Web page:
Grant deadline/new book: From Sara Terry, photographer, and founder and director of the Aftermath Project: We’ve just come out with our second publication, “War is Only Half the Story, Vol Two,” featuring the stunning work of our 2008 grant winner Kathryn Cook (“Memory Denied: Turkey and the Armenian Genocide”) and finalists Natala Grigalashvili, Tinka Dietz, Christine Fenzl and Pep Bonet. In addition, we are now accepting applications for our fourth year of granting (2010); we’ll be giving out two grants, for $20,000 each. The application deadline is Nov 2nd — you can download the application on our website. “Vol Two” can be purchased online, for $20 plus $4 shipping/handling in the US or $15 airmail shipping/handling to any overseas address.  All proceeds will go to help support our activities; we operate on a shoestring, so purchases are a great way to help keep the Aftermath Project going — and to get a great book at the same time:  http://www.theaftermathproject.org/book.htm

Rebecca Norris Webb, Warsaw, 2005

Rebecca Norris Webb, Warsaw, 2005

Review: And below, here’s a link to a wonderful review of a Blue Earth Alliance exhibition at the Ansel Adams Gallery in Napa that features some of Rebecca’s work.  The article includes the story behind Rebecca’s photograph above, the last image she took for her book, The Glass Between Us.––Alex Webb

http://www.napavalleyregister.com/articles/2009/10/08/arts/doc4acc0bd13c7b0673682208.txt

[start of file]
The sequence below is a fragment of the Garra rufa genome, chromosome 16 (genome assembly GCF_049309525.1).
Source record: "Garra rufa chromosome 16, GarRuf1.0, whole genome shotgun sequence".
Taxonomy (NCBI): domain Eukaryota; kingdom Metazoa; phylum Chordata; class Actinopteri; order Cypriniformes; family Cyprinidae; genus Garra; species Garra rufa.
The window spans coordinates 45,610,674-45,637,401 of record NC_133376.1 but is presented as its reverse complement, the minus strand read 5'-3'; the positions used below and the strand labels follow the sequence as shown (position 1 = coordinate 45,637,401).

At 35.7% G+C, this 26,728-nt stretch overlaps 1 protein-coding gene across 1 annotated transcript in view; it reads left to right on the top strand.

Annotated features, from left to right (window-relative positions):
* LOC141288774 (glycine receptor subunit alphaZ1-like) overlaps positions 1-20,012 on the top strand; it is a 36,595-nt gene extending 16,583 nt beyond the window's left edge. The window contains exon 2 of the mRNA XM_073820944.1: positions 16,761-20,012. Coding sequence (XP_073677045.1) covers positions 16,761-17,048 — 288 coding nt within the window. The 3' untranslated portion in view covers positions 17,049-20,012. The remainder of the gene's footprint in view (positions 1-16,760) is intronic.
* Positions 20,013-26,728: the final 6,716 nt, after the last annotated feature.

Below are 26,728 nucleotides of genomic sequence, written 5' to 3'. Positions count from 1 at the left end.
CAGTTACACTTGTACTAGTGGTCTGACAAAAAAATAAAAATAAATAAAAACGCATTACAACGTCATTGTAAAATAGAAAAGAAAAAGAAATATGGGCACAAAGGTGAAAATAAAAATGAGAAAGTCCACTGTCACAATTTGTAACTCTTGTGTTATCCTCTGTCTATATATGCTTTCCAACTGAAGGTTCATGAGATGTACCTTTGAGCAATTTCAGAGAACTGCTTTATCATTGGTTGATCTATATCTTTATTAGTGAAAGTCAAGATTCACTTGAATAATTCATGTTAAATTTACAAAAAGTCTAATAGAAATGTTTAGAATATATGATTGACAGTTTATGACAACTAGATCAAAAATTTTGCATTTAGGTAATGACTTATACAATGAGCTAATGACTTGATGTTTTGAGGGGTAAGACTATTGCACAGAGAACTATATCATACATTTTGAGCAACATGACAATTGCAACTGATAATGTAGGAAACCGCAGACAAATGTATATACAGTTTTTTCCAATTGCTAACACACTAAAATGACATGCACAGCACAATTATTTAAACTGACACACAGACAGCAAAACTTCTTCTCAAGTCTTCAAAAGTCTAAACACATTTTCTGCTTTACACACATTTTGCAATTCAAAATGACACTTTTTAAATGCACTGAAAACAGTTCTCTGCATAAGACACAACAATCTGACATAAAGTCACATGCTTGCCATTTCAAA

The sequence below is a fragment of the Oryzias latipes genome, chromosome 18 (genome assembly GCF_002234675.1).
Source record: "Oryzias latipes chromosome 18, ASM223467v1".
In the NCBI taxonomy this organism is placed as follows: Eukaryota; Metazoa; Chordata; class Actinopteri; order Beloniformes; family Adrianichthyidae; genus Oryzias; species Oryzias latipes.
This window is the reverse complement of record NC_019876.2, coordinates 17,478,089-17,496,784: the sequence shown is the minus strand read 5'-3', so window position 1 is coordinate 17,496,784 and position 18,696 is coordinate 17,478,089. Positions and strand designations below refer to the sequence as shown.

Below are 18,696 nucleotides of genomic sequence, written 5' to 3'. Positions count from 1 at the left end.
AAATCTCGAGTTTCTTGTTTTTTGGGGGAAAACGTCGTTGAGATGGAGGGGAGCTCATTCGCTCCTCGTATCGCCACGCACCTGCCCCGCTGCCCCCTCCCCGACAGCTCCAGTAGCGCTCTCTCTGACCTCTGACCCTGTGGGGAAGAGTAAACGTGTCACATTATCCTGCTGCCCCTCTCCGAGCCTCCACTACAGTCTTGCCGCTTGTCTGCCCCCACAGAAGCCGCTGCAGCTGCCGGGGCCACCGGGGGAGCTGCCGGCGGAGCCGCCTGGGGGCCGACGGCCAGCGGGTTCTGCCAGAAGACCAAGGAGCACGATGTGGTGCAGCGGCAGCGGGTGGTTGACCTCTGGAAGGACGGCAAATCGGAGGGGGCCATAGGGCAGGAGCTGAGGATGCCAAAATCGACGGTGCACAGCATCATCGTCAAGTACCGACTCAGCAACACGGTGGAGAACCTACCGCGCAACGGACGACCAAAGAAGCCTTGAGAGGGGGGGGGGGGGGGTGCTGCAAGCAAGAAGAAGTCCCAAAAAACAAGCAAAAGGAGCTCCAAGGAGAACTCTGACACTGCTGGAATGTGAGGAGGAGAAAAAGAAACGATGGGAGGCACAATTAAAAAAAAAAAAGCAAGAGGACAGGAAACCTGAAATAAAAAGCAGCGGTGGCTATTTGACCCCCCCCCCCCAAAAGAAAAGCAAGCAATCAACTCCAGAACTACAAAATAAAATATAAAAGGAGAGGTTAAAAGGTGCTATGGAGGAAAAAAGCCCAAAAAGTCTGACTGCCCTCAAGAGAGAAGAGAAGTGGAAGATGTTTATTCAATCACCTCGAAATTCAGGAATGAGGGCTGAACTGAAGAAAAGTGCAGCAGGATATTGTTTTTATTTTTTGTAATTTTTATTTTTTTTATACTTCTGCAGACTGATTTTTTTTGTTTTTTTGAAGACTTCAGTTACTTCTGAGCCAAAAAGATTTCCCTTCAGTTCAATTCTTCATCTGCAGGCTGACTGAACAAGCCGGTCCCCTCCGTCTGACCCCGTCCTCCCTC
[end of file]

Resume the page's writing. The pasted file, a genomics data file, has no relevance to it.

TWO VIEWS: A Poet’s and a Photographer’s Response to a Shared Struggle

Since October is Breast Cancer Awareness Month, Alex and I wanted to feature two women we know and admire, two women who have not only battled breast cancer, but courageously and honestly and insightfully shared their experiences with all of us (through one woman’s photography and another’s poetry), enriching our lives and our awareness about breast cancer.  The two women are the photographer, Alexandra Avakian, and the poet, Carolyn Forche.––Rebecca Norris Webb

NYT Lens: Alexandra Avakian : A Camera as Therapy (NYT: October 2009)

And here is Carolyn Forche’s reading her poem, “What Comes” last spring: http://www.youtube.com/watch?v=XUI–rsmy9k

Alex Webb, U.S.-Mexico border, 1975

Alex Webb, U.S.-Mexico border, 1975

TWO FAREWELLS: Marty Forscher and Irving Penn

In 1975, after photographing on the U.S.-Mexico border, I returned to New York with one of my Leica M-2’s filled with grit.  I asked around about what I should do and the answer was unanimous: Visit Marty Forscher’s Professional Camera Repair on W. 47th Street.  So I dropped off my Leica at Marty’s, and a week later I returned to be met with much laughter and a question:  “Where were you?  We found a bug living in your camera!”

That was the first of many visits to the legendary camera repair shop of Marty Forscher.  When I read his obit in The New York Times (http://www.nytimes.com/2009/10/11/nyregion/11forscher.html), I felt a little saddened –– probably like photographers all over New York City –– to lose such a supporter, not only of cameras, but of photographers and photography as well. Yet, I couldn’t help but smile when I thought of my first trip to Marty’s nearly 35 years ago.––Alex Webb

Irving Penn, Fashion Photographer, Is Dead at 92 (NYT: October 6, 2009)

TWO ARTS: Music and Photography

Alex and I often talk about how sequencing photographs to create a book is a lot like composing music: a big book is a symphony; a little book, a sonata. So we thought you might be interested in taking a look at this process turned upside down: Here’s a video about how a photograph inspired the creation of a song.––Rebecca Norris Webb

http://www.npr.org/templates/story/story.php?storyId=113659105